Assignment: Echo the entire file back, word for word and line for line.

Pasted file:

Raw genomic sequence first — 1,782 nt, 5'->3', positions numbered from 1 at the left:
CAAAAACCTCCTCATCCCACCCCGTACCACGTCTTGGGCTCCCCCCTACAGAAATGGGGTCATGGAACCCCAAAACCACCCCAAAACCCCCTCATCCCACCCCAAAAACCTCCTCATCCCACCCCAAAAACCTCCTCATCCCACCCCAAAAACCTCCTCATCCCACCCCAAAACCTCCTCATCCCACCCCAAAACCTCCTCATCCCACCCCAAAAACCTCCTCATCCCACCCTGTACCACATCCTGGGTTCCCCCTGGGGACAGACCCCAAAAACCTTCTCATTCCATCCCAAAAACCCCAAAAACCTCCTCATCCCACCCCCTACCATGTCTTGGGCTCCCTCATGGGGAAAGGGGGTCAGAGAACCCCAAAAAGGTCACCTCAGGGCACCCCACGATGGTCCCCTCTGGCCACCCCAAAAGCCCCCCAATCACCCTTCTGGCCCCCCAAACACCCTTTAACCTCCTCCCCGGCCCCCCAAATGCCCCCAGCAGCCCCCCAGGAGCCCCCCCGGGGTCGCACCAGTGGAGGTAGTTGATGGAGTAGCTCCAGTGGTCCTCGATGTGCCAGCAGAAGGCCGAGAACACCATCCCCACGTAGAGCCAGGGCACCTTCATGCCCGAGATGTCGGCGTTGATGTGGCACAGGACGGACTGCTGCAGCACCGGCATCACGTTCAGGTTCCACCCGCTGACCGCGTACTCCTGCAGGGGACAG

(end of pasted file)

Raw genomic sequence first — 1,782 nt, 5'->3', positions numbered from 1 at the left:
CAAAAACCTCCTCATCCCACCCCGTACCACGTCTTGGGCTCCCCCCTACAGAAATGGGGTCATGGAACCCCAAAACCACCCCAAAACCCCCTCATCCCACCCCAAAAACCTCCTCATCCCACCCCAAAAACCTCCTCATCCCACCCCAAAAACCTCCTCATCCCACCCCAAAACCTCCTCATCCCACCCCAAAACCTCCTCATCCCACCCCAAAAACCTCCTCATCCCACCCTGTACCACATCCTGGGTTCCCCCTGGGGACAGACCCCAAAAACCTTCTCATTCCATCCCAAAAACCCCAAAAACCTCCTCATCCCACCCCCTACCATGTCTTGGGCTCCCTCATGGGGAAAGGGGGTCAGAGAACCCCAAAAAGGTCACCTCAGGGCACCCCACGATGGTCCCCTCTGGCCACCCCAAAAGCCCCCCAATCACCCTTCTGGCCCCCCAAACACCCTTTAACCTCCTCCCCGGCCCCCCAAATGCCCCCAGCAGCCCCCCAGGAGCCCCCCCGGGGTCGCACCAGTGGAGGTAGTTGATGGAGTAGCTCCAGTGGTCCTCGATGTGCCAGCAGAAGGCCGAGAACACCATCCCCACGTAGAGCCAGGGCACCTTCATGCCCGAGATGTCGGCGTTGATGTGGCACAGGACGGACTGCTGCAGCACCGGCATCACGTTCAGGTTCCACCCGCTGACCGCGTACTCCTGCAGGGGACAG